Israelis questioning effect of censuring military leaders
Jerusalem — The Israeli Cabinet, after three extended special sessions, voted 16-1 Thursday to accept the recommendation of the Kahan Commission into the massacre of Palestinian refugees in Beirut last September.
The lone dissenter was Defense Minister Ariel Sharon, whose dismissal was recommended by the Kahan Commission and whose future has become the center of an Israeli government crisis.
It is still unclear what steps the Israeli government will take to implement the recommendations of the report since the iron-willed Mr. Sharon seems determined not to resign and Prime Minister Begin has so far been unwilling to fire him.
The Cabinet ministers were shaken by a grenade attack which took place outside the prime minister's office where they were meeting. It killed one demonstrator and injured five others from the Peace Now movement which was calling for Mr. Sharon's dismissal.
Obviously shaken by an unprecedented attack on a peaceful political demonstration which underlines the bitter divisions engendered inside Israel by the war in Lebanon, Interior Minister Yosef Burg - his son an active member of Peace Now - said the Cabinet would not be intimidated by the grendade attack.
Prior to the decision, the Israeli military establishment, hard hit by the Kahan report on Israeli involvement in the Beirut massacre, voiced bitterness at the result.
And some Israeli leaders are asking whether the recommendations against the military should be immediately implemented.
The commission severely chastised Israeli Chief of Staff Raphael Eitan for not foreseeing the danger of the massacre. But it made no recommendations against him because he is due to retire in two months. However, it recommended that Chief of Military Intelligence Yehoshua Saguy be sacked and that the divisional commander in charge of west Beirut during the massacre, Brig. Gen. Amos Yaron, be denied a field command for the next three years.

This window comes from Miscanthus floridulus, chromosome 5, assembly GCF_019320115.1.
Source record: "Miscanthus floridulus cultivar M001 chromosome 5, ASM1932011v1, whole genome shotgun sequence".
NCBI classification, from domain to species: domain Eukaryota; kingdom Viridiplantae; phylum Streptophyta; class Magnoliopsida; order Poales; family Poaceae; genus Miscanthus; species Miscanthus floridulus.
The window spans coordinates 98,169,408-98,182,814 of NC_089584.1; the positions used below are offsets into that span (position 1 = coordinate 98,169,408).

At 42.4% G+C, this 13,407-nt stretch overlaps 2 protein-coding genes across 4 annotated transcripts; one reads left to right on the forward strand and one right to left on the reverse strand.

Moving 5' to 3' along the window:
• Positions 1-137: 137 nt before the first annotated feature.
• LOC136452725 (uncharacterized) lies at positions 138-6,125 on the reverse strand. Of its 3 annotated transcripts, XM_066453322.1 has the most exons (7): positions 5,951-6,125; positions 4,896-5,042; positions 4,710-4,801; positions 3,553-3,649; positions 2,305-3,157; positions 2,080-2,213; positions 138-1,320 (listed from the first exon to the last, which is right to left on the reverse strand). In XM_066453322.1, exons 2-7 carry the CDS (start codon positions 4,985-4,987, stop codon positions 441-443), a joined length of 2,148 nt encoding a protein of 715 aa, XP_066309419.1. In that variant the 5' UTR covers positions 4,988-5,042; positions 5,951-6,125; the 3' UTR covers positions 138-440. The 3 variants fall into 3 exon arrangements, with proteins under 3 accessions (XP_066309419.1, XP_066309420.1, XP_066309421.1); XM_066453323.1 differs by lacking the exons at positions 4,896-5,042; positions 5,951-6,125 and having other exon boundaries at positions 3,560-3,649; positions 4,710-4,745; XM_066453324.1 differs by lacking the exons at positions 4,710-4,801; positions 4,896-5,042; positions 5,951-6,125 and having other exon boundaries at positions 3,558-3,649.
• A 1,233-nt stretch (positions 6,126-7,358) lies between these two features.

In its report, the commission stressed the moral reason for its harshness against the officers. It wrote, ''It seems to us the IDF (Israeli Defense Forces) should continue to foster the (consciousness of) basic moral obligations which must be kept even in war conditions. . . .''
However, Chief of Staff Eitan told the Cabinet yesterday that the recommendation against these officers should not have been made on the basis of a few hours' occurrences but on the record of their service over the whole war in Lebanon. The two officers appeared before the Cabinet Thursday and echoed these arguments. General Yaron said the Cabinet should consider the effect on the future of the Army.
The removal or chastisement of so many senior officers is certainly a blow to Army morale and, to a lesser extent, to the functioning of the Army. One senior officer on the IDF general staff told the Jerusalem Post, ''There is a deep feeling among the senior staff that . . . the Army has been landed with a disproportionate share of the blame.''
The officer noted pointedly that Army anger would greatly increase if the blame went only to generals, leaving politicians unscathed. This was probably a reference to Mr. Sharon, who has so far refused to resign, while at the same time opposing the sacking of the officers.